The first album (Jaco Pas­to­rius, 1976) is con­sid­ered one of the finest bass album ever recorded. Con­tributing mu­si­cians in­cluded in­cluding Herbie Han­cock, Wayne Shorter, David San­born, Lenny White, Hu­bert Laws, Don Alias, Michael Brecker, and soul singers Sam Moore and David Prater, better known as Sam & Dave.

For this album, Pas­to­rius re­ceived two Grammy Award nom­i­na­tions: ‘Best Jazz Per­for­mance by a Group’ and ‘Best Jazz Per­for­mance by a Soloist.’ He re­leased two more solo al­bums in his life­time, Word Of Mouth in 1981 and In­vi­ta­tion in ’83.

He was with Weather Re­port for five studio al­bums and also worked on major projects with artists as di­verse as Paul Bley, Joni Mitchell, and Pat Metheny. Sev­eral Jaco solo al­bums of out­takes, live per­for­mances, and just plain com­pi­la­tions have been is­sued since his death

Jaco was di­ag­nosed with bipolar dis­order that led to a dis­in­te­grating per­son­ality and life, leading to his living his final months on the street. On Sep­tember 11, 1987, he was re­fused en­trance at the night­club in Florida. After re­port­edly kicking in a glass door, he got into a vi­o­lent fight with the club bouncer.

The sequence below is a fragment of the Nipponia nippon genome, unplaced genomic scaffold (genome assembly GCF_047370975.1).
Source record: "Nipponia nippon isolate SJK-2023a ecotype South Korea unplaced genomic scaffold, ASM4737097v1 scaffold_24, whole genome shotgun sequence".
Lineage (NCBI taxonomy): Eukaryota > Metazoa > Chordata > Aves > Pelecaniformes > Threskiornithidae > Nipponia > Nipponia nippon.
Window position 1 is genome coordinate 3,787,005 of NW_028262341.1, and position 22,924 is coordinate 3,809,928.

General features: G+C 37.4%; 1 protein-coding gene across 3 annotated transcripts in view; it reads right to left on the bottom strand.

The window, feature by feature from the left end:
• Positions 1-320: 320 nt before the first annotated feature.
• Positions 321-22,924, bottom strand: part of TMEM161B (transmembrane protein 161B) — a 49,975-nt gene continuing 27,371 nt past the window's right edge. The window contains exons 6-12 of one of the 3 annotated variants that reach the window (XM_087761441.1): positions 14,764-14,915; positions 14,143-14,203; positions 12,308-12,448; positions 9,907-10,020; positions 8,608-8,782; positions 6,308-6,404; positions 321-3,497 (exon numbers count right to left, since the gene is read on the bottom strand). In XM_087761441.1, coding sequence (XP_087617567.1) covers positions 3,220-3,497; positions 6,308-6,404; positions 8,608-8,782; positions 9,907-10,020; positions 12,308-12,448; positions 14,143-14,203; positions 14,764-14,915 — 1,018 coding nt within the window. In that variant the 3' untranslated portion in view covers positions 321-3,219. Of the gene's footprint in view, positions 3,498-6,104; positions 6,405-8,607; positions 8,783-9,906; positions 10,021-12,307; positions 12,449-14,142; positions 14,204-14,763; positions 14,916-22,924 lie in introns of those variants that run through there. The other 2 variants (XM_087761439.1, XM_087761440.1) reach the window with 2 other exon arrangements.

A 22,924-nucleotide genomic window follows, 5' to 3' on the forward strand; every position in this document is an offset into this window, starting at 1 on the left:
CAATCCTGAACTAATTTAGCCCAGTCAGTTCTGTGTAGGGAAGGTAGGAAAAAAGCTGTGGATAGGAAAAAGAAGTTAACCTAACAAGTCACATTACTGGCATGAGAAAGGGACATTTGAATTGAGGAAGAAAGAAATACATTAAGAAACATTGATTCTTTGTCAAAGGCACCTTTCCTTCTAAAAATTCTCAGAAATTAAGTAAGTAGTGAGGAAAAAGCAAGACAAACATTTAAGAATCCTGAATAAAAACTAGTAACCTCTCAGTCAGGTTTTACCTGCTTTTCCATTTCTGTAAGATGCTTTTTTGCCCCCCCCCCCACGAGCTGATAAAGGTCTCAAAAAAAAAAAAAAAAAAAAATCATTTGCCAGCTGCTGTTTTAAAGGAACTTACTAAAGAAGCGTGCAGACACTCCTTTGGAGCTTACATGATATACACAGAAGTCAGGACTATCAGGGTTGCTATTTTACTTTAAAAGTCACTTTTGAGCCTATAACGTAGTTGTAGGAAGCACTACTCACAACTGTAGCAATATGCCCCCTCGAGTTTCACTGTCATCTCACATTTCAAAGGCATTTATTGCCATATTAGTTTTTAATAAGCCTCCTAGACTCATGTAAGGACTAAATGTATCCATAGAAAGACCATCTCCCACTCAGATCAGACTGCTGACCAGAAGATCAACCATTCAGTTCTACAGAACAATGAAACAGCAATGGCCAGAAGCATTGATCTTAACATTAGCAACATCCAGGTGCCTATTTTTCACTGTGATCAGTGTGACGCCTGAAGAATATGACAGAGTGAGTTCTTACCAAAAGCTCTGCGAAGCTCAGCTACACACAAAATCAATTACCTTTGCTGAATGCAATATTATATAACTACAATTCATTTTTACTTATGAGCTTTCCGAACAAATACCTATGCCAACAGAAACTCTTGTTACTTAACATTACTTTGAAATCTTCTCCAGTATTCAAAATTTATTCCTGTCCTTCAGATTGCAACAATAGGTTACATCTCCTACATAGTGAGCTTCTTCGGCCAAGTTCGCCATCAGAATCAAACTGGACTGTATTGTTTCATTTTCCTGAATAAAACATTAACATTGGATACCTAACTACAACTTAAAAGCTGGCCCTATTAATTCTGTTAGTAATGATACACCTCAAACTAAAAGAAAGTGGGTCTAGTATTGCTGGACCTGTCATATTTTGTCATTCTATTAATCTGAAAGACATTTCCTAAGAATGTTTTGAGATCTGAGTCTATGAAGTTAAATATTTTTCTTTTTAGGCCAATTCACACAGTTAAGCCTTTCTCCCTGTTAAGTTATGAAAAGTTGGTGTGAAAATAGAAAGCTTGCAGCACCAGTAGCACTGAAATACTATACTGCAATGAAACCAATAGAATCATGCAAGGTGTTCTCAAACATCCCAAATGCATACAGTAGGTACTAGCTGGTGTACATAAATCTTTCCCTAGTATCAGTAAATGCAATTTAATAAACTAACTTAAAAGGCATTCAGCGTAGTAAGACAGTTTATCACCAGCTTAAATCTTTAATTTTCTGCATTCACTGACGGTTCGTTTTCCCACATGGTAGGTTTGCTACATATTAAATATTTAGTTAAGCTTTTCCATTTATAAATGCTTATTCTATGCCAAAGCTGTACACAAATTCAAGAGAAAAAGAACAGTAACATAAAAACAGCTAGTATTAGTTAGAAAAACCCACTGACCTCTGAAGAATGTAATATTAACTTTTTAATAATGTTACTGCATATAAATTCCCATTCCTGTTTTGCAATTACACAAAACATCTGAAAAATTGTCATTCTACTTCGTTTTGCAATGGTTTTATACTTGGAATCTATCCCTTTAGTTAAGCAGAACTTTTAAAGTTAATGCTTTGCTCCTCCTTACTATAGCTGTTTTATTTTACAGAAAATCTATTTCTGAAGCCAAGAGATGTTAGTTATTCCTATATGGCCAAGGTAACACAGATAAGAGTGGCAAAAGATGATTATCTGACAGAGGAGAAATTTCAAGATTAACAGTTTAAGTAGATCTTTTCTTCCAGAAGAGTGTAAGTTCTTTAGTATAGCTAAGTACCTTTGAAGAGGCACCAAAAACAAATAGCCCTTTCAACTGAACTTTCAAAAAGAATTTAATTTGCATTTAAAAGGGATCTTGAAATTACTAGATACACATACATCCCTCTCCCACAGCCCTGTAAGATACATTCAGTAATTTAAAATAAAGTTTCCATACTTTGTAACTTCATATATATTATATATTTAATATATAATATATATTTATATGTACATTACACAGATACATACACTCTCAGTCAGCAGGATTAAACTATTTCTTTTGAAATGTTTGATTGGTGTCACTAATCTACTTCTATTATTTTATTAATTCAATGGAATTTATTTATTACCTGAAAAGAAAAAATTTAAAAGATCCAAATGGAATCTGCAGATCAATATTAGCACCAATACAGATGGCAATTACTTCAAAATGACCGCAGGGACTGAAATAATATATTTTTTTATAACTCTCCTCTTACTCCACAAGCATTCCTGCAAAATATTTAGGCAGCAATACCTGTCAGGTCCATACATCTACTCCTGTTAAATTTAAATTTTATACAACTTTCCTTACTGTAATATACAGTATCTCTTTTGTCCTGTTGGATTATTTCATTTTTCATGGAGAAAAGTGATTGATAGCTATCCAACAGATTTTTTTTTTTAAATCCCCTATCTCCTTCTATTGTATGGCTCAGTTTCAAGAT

Jaco was hos­pi­tal­ized, fell into a coma, and died ten days later.

In 1988, he was in­ducted into the Down Beat Jazz Hall of Fame, the only elec­tric bassist so far honored.

Here is as com­plete a discog­raphy as I could find. The al­bums are in order of re­lease with the year of recording in paren­theses when known. Each title has a link to ei­ther a Wikipedia or Discogs entry for your perusal.

1974  Paul Bley: Jaco

1976  Weather Re­port: Black Market

1976  Jaco Pas­to­rius: Jaco Pas­to­rius

1977  Weather Re­port: Heavy Weather

1978  Weather Re­port: Mr. Gone

1979  Weather Re­port: 8:30

1980  Weather Re­port: Night Pas­sage

1981  Jaco Pas­to­rius: Word of Mouth

1982  Weather Re­port: Weather Re­port

1983  Jaco Pas­to­rius: In­vi­ta­tion

1990  Jaco Pas­to­rius: “Hon­estly” Solo Live (1986)

1991  Jaco Pas­to­rius: Live In Italy (1974)

1991  Jaco Pas­to­rius: Live In New York City, Volume 1: Punk Jazz (1985)

1991  Jaco Pas­to­rius: Live In New York City, Volume 2: Trio (1985*)